Mutual funds, a form of pooled investing, provide a way to combine your money with that of a large group of other investors. The advantage is that pooled investing allows participants to hire professional money managers, thus increasing their prospects of better returns and/or risk management. Other perks include cost sharing among the other investors, and greater diversification as a way to reduce risk.
There are trillions of dollars invested in mutual funds in the United States alone. In fact, to many people, investing means nothing more than buying mutual funds. Originally viewed as a means for the average investor to participate in the stock market, the concept of mutual funds sounds so good on paper. Unfortunately, they haven’t always performed as promised.
It’s over-diversification, stupid!
There is an old saying: “Don’t put your eggs in one basket.” The idea being that if you dropped the basket, you’d lose all of the eggs. The same seemed to hold true for investing: “Don’t put all of your money in one stock (or one segment of the stock market).” It’s best to diversify.
The problem with over-diversification is that it dilutes the return on investment. This is because mutual funds contain so many small holdings in a large number of different businesses. If one or two of these investments pays off big, it doesn’t make much impact on the overall return of the fund.
Oddly enough, prior to the explosion of 401(k) plans, IRA accounts and middle-class investors entering the market, most investors were not overly diversified, nor were they encouraged to be. Investments, by their very nature, balance risk and return. If an investor is seeking a higher return, he or she will need to incur a measure of added risk over time. So the very diversification of mutual fund holdings, while promoting safety in numbers, can also reduce net returns.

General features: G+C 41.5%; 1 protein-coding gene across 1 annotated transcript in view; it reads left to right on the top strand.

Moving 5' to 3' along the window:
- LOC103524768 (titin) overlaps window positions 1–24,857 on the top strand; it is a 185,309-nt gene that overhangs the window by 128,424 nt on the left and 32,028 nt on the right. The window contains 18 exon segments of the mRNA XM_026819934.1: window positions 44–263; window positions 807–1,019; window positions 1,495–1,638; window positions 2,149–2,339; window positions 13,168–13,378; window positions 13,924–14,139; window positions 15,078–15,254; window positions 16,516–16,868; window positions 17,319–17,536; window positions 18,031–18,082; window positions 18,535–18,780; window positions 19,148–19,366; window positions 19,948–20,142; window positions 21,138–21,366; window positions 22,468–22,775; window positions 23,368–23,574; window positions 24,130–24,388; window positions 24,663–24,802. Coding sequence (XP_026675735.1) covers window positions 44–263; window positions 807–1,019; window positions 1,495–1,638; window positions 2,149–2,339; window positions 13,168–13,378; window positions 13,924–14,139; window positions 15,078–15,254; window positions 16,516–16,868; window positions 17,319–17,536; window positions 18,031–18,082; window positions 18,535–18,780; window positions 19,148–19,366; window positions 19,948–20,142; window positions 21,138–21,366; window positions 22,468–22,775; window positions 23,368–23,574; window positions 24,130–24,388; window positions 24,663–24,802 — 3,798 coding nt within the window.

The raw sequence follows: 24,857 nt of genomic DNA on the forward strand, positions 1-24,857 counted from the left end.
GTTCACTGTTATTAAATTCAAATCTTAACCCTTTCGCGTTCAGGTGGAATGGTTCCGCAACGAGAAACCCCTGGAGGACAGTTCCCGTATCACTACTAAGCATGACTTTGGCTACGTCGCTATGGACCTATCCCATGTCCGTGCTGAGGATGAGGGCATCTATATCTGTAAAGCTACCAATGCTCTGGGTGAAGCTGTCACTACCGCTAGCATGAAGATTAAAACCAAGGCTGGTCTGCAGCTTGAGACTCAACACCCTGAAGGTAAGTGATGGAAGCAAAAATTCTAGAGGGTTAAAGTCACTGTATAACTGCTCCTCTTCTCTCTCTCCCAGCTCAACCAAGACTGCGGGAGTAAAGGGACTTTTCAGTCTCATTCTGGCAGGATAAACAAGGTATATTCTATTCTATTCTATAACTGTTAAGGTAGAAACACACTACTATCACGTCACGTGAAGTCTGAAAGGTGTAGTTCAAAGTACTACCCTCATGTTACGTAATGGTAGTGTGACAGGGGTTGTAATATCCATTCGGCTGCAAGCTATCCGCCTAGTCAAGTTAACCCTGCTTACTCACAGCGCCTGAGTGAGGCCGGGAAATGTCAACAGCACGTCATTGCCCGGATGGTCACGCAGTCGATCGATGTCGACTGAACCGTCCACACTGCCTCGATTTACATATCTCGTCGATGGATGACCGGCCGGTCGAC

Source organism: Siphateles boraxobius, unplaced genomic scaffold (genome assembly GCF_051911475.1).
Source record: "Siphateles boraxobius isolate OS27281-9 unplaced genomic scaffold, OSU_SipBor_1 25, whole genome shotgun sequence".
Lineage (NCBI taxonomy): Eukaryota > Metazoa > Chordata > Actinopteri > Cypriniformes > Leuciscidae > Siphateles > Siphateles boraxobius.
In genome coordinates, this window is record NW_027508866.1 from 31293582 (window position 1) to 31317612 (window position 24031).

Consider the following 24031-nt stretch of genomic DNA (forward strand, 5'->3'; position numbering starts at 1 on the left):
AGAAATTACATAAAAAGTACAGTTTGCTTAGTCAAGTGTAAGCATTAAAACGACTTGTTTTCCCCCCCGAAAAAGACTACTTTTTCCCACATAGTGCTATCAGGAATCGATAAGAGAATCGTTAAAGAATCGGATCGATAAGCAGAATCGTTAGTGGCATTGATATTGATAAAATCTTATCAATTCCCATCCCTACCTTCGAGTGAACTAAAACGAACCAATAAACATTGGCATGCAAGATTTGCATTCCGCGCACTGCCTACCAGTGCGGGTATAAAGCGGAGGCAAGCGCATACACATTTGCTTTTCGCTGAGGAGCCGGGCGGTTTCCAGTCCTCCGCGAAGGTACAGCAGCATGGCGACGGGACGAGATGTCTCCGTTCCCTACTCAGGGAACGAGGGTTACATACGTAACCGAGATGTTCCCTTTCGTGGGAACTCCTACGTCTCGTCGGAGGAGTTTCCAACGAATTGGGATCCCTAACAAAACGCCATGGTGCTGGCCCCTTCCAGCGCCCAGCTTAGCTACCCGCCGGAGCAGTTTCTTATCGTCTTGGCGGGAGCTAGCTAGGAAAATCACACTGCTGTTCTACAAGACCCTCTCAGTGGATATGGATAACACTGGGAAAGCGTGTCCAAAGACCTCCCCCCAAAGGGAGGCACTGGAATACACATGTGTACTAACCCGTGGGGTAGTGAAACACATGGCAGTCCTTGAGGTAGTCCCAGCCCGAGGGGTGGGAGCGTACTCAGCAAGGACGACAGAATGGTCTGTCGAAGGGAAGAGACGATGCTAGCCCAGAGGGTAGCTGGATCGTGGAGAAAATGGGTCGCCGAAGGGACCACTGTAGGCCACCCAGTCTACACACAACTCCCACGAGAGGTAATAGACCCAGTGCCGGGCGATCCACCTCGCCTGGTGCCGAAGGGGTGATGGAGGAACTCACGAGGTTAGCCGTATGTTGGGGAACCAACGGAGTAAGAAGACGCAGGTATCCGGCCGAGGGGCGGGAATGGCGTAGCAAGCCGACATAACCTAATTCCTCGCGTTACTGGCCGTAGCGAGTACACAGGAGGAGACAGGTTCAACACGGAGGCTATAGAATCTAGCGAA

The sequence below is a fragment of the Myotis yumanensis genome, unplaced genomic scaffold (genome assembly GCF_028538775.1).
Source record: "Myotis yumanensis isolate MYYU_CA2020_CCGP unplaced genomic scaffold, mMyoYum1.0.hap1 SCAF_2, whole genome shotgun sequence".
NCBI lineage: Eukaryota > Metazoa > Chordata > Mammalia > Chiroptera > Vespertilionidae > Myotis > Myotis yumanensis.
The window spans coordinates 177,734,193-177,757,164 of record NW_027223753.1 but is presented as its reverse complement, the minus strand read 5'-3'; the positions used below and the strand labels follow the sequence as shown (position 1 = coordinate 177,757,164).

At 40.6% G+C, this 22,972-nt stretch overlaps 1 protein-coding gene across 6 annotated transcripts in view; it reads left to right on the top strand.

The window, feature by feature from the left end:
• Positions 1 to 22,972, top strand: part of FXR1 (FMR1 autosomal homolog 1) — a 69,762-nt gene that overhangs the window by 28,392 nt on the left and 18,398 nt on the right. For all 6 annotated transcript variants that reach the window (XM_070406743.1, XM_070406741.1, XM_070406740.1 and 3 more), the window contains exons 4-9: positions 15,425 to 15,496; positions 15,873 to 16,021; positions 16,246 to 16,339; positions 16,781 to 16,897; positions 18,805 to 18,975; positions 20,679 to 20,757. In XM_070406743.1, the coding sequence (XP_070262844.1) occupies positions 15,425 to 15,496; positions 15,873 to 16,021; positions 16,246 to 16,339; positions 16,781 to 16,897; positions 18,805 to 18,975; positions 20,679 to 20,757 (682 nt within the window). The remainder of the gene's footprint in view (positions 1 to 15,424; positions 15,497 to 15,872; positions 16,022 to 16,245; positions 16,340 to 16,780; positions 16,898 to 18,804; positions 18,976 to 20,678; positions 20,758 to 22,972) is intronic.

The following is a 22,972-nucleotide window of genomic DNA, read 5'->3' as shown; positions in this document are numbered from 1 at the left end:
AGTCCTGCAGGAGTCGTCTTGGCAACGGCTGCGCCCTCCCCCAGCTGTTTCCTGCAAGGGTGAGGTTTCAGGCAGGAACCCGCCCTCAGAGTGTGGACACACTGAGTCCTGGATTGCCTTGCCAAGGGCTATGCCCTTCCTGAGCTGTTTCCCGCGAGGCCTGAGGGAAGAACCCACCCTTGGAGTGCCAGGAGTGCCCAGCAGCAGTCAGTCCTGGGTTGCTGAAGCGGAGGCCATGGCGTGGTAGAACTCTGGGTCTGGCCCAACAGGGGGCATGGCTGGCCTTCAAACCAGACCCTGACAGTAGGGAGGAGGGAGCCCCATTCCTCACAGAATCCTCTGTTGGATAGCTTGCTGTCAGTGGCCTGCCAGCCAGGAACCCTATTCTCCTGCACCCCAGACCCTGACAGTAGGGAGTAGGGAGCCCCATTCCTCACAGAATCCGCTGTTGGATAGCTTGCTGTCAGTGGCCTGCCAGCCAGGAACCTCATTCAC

What do they know that I don’t know?
People are much smarter investors than they used to be, so having your mutual fund investment nursed by a “professional” money manager can be a double-edged sword. Sure, it’s nice not to be bothered with the day-to-day minutia of managing your portfolio, but if your fund loses money you’ve still got to pay the professional, like it or not. You may know as much or more about managing your money as the professionals, so keep that in mind before pooling your money with others.
There’s always a fee involved
Running a mutual fund costs money. There are the salaries of your professional money handlers to consider, as well as the price of sending out the investor’s monthly statements. As always, the costs of doing business will be passed along to you, and failing to pay attention to these many different fees can have negative long-term consequences (e.g., severe financial penalties).
You’re going to be taxed on your earnings
Whenever your mutual fund manager sells a security at profit for the investors, an immediate capital-gains tax in triggered. If you are are concerned about the impact of taxes on your investment portfolio, remember that there’s no escaping them when it comes to a pooled investment other than putting them to work in a tax-deferred account such as an IRA or 401(k).
Remember, mutual funds are still a safe investment for the average investor, and they historically pay better returns than simply keeping your money in the bank. But there is a downside to them, so do your research before choosing any particular fund.
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